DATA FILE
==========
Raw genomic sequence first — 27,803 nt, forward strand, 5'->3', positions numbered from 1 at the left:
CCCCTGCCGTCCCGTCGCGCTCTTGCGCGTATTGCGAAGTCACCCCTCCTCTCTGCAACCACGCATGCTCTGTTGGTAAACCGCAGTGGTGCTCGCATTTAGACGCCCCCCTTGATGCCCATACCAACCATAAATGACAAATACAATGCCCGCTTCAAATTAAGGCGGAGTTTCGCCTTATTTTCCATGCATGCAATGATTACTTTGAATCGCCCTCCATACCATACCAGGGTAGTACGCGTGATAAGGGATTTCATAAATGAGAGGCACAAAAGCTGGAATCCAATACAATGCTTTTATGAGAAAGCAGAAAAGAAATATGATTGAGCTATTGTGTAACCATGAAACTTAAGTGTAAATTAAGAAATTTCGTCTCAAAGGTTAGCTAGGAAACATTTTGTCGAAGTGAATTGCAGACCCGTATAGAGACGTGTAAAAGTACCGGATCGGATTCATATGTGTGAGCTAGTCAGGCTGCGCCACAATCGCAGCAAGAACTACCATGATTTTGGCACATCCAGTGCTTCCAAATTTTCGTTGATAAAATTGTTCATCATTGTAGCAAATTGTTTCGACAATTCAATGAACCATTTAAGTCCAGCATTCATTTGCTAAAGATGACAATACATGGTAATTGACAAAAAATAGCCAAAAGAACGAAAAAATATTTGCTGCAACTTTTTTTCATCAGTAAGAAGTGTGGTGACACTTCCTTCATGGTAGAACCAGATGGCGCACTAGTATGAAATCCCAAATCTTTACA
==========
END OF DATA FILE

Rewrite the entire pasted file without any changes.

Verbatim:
Raw genomic sequence first — 27,803 nt, forward strand, 5'->3', positions numbered from 1 at the left:
CCCCTGCCGTCCCGTCGCGCTCTTGCGCGTATTGCGAAGTCACCCCTCCTCTCTGCAACCACGCATGCTCTGTTGGTAAACCGCAGTGGTGCTCGCATTTAGACGCCCCCCTTGATGCCCATACCAACCATAAATGACAAATACAATGCCCGCTTCAAATTAAGGCGGAGTTTCGCCTTATTTTCCATGCATGCAATGATTACTTTGAATCGCCCTCCATACCATACCAGGGTAGTACGCGTGATAAGGGATTTCATAAATGAGAGGCACAAAAGCTGGAATCCAATACAATGCTTTTATGAGAAAGCAGAAAAGAAATATGATTGAGCTATTGTGTAACCATGAAACTTAAGTGTAAATTAAGAAATTTCGTCTCAAAGGTTAGCTAGGAAACATTTTGTCGAAGTGAATTGCAGACCCGTATAGAGACGTGTAAAAGTACCGGATCGGATTCATATGTGTGAGCTAGTCAGGCTGCGCCACAATCGCAGCAAGAACTACCATGATTTTGGCACATCCAGTGCTTCCAAATTTTCGTTGATAAAATTGTTCATCATTGTAGCAAATTGTTTCGACAATTCAATGAACCATTTAAGTCCAGCATTCATTTGCTAAAGATGACAATACATGGTAATTGACAAAAAATAGCCAAAAGAACGAAAAAATATTTGCTGCAACTTTTTTTCATCAGTAAGAAGTGTGGTGACACTTCCTTCATGGTAGAACCAGATGGCGCACTAGTATGAAATCCCAAATCTTTACA